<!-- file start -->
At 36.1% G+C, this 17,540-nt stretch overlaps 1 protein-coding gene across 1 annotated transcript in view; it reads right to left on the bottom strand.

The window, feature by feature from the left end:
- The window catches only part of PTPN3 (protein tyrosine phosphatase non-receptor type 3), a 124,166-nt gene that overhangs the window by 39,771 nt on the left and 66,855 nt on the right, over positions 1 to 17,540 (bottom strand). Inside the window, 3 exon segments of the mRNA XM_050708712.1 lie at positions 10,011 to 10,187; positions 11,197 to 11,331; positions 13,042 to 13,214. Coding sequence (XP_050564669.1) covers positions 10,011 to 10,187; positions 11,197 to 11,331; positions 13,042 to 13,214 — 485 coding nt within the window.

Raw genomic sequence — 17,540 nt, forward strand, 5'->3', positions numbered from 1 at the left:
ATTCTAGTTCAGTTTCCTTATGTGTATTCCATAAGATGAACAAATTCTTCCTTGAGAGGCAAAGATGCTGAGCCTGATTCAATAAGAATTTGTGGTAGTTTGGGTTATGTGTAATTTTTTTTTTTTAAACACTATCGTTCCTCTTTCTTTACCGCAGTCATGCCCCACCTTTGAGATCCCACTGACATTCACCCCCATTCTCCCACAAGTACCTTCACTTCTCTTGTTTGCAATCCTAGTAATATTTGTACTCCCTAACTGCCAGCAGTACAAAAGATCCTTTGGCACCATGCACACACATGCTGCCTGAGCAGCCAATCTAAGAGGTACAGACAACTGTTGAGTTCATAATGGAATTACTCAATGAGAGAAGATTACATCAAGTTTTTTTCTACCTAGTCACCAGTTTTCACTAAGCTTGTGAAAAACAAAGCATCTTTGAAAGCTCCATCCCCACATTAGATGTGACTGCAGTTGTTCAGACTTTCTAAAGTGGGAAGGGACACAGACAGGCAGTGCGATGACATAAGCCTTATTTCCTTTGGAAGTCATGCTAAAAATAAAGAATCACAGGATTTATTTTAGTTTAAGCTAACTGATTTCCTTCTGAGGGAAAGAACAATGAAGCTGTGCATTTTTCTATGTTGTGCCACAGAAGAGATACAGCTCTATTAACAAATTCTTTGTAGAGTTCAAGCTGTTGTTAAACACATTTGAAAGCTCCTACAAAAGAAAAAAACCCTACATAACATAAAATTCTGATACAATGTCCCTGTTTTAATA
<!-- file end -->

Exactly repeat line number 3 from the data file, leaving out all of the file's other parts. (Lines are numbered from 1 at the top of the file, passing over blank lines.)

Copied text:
- The window catches only part of PTPN3 (protein tyrosine phosphatase non-receptor type 3), a 124,166-nt gene that overhangs the window by 39,771 nt on the left and 66,855 nt on the right, over positions 1 to 17,540 (bottom strand). Inside the window, 3 exon segments of the mRNA XM_050708712.1 lie at positions 10,011 to 10,187; positions 11,197 to 11,331; positions 13,042 to 13,214. Coding sequence (XP_050564669.1) covers positions 10,011 to 10,187; positions 11,197 to 11,331; positions 13,042 to 13,214 — 485 coding nt within the window.